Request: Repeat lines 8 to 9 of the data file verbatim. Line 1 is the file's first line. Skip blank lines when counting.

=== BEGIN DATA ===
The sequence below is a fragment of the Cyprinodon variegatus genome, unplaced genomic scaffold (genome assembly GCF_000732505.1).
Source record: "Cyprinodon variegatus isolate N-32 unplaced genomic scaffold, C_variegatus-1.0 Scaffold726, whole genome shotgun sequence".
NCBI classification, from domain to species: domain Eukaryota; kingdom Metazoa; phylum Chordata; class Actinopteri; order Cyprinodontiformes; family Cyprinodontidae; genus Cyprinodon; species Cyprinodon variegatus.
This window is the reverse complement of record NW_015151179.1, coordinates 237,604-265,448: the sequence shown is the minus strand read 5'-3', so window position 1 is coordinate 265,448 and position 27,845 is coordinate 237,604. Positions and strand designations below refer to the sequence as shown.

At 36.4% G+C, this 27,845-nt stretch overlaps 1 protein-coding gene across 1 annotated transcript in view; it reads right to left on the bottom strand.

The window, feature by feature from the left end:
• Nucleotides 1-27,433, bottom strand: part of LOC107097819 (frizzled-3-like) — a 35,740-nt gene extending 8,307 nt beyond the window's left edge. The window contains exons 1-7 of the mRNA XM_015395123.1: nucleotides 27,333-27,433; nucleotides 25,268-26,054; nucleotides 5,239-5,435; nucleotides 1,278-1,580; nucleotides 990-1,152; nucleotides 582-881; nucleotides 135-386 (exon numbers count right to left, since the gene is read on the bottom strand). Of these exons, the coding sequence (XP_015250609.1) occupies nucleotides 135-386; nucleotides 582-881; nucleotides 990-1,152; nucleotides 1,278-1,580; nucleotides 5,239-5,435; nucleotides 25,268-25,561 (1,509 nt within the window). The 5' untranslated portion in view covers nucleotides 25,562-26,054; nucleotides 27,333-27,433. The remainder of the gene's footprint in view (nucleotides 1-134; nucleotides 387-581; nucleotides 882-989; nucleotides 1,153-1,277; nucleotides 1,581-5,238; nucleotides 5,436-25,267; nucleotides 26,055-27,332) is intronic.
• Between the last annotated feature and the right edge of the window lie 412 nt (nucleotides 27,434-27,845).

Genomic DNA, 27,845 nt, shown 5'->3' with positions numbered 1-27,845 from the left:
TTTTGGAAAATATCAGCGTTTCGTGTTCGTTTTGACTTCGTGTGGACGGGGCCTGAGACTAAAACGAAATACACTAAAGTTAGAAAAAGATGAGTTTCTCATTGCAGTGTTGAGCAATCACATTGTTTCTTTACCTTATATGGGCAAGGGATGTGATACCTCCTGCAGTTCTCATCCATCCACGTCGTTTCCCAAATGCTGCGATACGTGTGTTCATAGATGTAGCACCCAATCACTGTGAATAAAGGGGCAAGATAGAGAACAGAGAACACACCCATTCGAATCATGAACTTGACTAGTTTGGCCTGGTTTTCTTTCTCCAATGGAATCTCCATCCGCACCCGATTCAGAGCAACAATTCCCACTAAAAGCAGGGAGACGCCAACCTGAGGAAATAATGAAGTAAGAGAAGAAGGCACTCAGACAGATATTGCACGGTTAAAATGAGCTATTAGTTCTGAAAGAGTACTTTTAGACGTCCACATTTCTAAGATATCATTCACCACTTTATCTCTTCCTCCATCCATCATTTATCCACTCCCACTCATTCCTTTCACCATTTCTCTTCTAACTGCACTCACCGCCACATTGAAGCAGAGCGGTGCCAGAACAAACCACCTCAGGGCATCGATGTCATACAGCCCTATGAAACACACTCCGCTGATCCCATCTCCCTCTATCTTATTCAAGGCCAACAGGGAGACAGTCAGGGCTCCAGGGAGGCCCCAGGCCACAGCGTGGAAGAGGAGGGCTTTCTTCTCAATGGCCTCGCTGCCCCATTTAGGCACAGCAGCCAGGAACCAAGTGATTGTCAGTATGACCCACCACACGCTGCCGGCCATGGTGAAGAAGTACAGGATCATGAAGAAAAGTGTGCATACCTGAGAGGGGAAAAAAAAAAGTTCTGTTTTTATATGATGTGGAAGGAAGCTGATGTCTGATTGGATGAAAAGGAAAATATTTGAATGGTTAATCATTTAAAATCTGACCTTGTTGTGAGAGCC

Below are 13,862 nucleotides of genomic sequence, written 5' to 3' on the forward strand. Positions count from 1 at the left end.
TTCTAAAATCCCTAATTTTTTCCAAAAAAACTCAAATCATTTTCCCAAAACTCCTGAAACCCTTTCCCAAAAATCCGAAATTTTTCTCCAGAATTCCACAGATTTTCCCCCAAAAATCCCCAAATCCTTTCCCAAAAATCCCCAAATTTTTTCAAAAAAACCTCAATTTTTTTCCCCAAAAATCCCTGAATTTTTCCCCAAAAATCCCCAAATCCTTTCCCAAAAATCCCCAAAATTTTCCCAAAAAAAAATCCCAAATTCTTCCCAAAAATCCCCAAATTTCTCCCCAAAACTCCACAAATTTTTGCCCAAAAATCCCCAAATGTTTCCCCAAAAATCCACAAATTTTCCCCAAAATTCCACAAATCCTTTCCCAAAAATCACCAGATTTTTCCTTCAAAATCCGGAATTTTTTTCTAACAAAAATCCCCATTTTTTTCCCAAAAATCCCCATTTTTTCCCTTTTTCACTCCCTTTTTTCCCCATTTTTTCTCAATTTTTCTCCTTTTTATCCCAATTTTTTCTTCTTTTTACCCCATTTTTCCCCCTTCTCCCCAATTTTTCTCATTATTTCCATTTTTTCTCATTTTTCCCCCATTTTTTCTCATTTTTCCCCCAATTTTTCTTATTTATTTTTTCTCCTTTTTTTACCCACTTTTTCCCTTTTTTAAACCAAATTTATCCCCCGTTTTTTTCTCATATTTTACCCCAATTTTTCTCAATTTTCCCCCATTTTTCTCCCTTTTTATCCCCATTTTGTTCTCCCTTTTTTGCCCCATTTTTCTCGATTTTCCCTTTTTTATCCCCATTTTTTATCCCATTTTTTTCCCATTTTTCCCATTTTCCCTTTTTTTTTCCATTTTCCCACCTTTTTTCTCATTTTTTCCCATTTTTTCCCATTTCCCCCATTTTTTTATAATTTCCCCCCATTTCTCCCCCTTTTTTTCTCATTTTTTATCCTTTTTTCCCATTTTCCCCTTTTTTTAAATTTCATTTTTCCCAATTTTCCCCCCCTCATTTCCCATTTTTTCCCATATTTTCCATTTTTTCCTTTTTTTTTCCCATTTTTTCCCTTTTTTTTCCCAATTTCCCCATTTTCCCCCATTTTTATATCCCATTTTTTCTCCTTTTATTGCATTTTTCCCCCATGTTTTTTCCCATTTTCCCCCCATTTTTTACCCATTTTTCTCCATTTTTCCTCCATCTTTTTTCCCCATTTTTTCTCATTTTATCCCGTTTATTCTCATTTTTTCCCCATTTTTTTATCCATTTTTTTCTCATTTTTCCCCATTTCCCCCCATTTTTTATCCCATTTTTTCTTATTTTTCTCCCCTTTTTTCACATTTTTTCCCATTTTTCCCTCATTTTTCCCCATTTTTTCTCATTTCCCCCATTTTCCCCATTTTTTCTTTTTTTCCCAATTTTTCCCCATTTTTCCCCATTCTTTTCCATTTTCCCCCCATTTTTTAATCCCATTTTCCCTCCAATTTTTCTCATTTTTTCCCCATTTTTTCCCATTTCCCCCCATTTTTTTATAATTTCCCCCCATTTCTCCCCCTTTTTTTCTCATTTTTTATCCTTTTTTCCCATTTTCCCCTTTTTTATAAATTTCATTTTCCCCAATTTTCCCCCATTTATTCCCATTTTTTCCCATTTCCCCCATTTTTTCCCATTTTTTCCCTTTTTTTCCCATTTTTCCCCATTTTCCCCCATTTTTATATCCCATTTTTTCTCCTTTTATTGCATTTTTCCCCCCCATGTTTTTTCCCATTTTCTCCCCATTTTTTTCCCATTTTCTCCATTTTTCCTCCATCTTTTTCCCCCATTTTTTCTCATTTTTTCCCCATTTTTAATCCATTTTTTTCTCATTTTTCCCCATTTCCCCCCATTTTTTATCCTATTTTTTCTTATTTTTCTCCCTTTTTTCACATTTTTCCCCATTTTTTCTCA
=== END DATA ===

• Between the last annotated feature and the right edge of the window lie 412 nt (nucleotides 27,434-27,845).

Genomic DNA, 27,845 nt, shown 5'->3' with positions numbered 1-27,845 from the left: